When it comes to computers, bits of technology are not created equal.
This can be seen with a quick stroll through your local electronics store. Photographers might take an SD card, while gamers might take discs for their home console. Meanwhile, down the road, the back-to-school consumer will be buying the latest MacBook with a “solid-state drive.” In the end every picture, video game, or final report boils down to a list of 0s and 1s. But how those bits are stored—whether in a magnetic groove, an electronic circuit, or some other format entirely—depends entirely on the specifics of the application.
Finding the right qubit for the right task
Today, we are in the early stages of quantum computing so it is hard to believe that one day we may need to make these kinds of choices: which type of qubit (quantum bit) is best for which task? But in the next decade – as quantum computers come to market – we expect to see the same thing happen. Key to all of this will be the ability to fairly measure the effectiveness of the claims being made.
Just as there are many different ways to store a traditional bit, there are many types of qubits. Today’s frontrunner technologies include qubits made of atoms, ions, photons, superconductors, and ions. Each of these technologies scores differently according to key metrics such as speed, scalability, reliability, interoperability, ruggedization, and cost. But critically, no qubit type wins in every category. In fact, many of these metrics are contradictory—for example, the fastest qubits are also often the least scalable.
Borrowing from a rich tradition of measurement
If there is no single dominant type of qubit, we must instead balance the power of each type of qubit to support different use cases such as machine learning, quantum dynamics, programming, sensors, or material science. Such benchmarks, well designed to suit concrete applications, will drive industry preferences and demand for specific quantum hardware models. As with traditional computing, we expect that different types of qubits will emerge to drive different software applications.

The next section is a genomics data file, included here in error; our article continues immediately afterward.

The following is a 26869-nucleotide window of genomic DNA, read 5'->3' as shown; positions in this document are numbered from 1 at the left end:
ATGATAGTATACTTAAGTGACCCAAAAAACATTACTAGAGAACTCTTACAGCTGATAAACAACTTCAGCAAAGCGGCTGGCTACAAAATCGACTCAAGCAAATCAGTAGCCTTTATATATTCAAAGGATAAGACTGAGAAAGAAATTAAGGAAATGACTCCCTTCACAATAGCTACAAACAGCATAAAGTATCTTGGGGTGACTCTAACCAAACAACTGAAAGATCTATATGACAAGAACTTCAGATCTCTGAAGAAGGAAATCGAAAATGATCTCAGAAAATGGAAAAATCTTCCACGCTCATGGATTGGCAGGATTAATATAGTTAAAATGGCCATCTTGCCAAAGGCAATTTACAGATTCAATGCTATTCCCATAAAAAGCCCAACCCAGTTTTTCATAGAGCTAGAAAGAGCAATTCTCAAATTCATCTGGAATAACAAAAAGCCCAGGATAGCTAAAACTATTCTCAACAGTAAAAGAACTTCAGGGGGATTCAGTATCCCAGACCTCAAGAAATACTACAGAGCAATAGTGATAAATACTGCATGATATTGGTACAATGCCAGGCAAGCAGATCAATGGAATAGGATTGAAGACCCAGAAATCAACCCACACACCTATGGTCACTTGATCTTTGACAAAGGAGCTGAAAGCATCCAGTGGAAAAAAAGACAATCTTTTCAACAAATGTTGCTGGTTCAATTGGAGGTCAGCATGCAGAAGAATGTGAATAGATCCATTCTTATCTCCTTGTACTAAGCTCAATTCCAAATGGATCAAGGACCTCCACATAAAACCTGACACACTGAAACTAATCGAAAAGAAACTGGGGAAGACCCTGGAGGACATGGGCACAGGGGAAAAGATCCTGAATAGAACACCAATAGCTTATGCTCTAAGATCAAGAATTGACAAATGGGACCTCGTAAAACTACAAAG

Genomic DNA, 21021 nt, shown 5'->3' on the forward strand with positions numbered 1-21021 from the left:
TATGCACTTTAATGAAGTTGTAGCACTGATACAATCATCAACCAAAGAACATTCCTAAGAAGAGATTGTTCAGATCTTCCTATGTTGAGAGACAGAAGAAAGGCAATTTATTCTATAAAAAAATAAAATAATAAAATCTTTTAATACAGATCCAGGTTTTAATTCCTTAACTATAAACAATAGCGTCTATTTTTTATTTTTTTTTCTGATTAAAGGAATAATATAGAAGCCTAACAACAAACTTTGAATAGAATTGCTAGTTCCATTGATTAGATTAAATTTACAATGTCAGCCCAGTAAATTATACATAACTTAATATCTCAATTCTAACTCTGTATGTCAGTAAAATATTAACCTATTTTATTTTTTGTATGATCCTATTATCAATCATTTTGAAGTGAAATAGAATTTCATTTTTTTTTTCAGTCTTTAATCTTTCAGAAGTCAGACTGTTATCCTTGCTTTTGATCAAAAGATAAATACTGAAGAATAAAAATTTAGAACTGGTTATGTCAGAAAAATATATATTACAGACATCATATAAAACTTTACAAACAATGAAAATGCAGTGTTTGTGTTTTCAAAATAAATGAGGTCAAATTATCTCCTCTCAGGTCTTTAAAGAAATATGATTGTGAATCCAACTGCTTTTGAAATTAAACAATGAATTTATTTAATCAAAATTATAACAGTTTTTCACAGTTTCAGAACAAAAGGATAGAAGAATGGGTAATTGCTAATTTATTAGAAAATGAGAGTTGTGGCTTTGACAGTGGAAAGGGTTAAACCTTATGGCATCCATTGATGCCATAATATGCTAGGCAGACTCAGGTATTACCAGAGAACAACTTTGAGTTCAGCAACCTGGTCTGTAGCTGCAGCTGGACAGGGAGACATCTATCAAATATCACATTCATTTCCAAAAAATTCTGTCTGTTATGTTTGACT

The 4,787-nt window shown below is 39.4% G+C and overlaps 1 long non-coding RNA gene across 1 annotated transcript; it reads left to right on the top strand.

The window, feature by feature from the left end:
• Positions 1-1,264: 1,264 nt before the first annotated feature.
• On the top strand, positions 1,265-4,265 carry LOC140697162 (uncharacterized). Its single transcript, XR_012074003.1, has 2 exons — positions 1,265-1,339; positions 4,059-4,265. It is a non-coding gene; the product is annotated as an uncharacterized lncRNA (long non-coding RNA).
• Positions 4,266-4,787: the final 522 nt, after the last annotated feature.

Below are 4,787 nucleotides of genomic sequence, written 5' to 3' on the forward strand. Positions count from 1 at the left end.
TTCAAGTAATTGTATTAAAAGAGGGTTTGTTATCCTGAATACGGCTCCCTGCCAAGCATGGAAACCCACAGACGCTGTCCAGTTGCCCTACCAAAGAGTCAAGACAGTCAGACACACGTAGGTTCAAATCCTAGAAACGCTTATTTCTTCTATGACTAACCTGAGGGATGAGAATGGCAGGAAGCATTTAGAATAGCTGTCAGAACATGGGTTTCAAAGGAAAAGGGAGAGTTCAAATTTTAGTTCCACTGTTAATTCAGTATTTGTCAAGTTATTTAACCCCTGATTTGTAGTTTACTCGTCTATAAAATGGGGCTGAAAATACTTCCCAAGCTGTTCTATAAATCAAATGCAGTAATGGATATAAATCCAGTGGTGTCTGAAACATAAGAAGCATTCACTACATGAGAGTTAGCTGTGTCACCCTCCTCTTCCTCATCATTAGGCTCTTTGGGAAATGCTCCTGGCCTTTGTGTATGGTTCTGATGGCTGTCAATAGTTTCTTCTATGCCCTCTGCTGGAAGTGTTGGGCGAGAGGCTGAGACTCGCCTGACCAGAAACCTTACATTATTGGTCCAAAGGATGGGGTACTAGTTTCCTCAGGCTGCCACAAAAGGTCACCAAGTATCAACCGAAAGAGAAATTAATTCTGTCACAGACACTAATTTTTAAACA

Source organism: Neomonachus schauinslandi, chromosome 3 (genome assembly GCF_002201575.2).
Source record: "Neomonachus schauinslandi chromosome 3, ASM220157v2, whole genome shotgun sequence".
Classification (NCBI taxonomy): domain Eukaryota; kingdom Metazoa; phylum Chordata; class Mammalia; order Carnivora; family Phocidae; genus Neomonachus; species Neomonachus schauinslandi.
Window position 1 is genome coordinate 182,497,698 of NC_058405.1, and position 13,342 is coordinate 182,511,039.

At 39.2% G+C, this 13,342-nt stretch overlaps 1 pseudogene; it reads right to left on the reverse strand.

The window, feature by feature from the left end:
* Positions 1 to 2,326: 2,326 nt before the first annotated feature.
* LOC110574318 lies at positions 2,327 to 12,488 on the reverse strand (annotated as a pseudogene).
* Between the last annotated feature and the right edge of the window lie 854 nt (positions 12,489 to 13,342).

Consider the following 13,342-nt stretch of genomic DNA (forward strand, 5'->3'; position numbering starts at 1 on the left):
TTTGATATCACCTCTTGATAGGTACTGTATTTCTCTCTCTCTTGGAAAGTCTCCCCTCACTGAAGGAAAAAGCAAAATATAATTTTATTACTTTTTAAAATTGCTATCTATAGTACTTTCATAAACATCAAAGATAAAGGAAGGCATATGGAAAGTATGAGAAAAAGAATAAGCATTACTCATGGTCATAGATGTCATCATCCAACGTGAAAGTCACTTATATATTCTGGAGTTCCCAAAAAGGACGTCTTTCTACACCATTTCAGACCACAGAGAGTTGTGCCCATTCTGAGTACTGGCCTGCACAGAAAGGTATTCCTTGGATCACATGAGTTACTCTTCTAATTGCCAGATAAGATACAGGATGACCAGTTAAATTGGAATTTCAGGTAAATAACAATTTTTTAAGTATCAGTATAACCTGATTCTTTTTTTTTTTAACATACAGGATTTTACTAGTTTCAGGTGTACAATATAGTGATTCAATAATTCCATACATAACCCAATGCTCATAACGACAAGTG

Designing an efficient and useful set of benchmarks is a challenging task, but fortunately we can borrow from a few principles in benchmarking. the old one computers for the past thirty years.
As business leaders begin to map their quantum strategies, performance measurement should be an integral part of any long-term plan. Hardware vendors will be fighting for market share, and there will be no shortage of options. A good understanding of the functionality each one provides will give business leaders the clarity to make the best decisions possible. In addition, high-quality benchmarks also empower leaders to cut through the hype and let data drive purchasing decisions.
A yardstick toward the holy grail: quantum error correction
While the early use of quantum computing is expected to unlock the acceleration of niche use cases, wider market use is embedded in the key enabler of the technology: quantum error correction (QEC). This technology, which allows qubits to behave properly, is the main goal of many leading quantum hardware vendors. The first qubit models featuring QEC will be well poised to capture the latent industry demand for applications that require more reliable quantum computers than we have today.
In this spirit, quantum benchmarks should include quantum error correction itself as an area of progress. In our work, we found that QEC “squeezes” very different aspects of quantum computing than other applications. For example, an important part of QEC is the software’s ability to adapt on the fly (or in technical terms, “feedforward measurement”). This segment is unique to QEC and is currently an area where hardware vendors need to make continued progress.
In this sense, setting appropriate benchmarks—informed by real-world industry demand—could accelerate progress in future quantum computers. Just as benchmarks have documented and influenced the design of traditional computers, benchmarks will play an important role in quantum computers by simulating qubits in applications. Let’s work to make it as easy as walking into the grocery store.
About the Author
Pranav Gokhale is VP of Quantum Software at ColdQuanta. ColdQuanta is a global quantum technology company solving the world’s most challenging problems. ColdQuanta combines quantum mechanics to build and integrate a range of quantum computers, sensors, and networks. From basic physics to leading commercial products, ColdQuanta enables “quantum everywhere” through our ecosystem of devices and platforms.
Featured image: ©Vchalup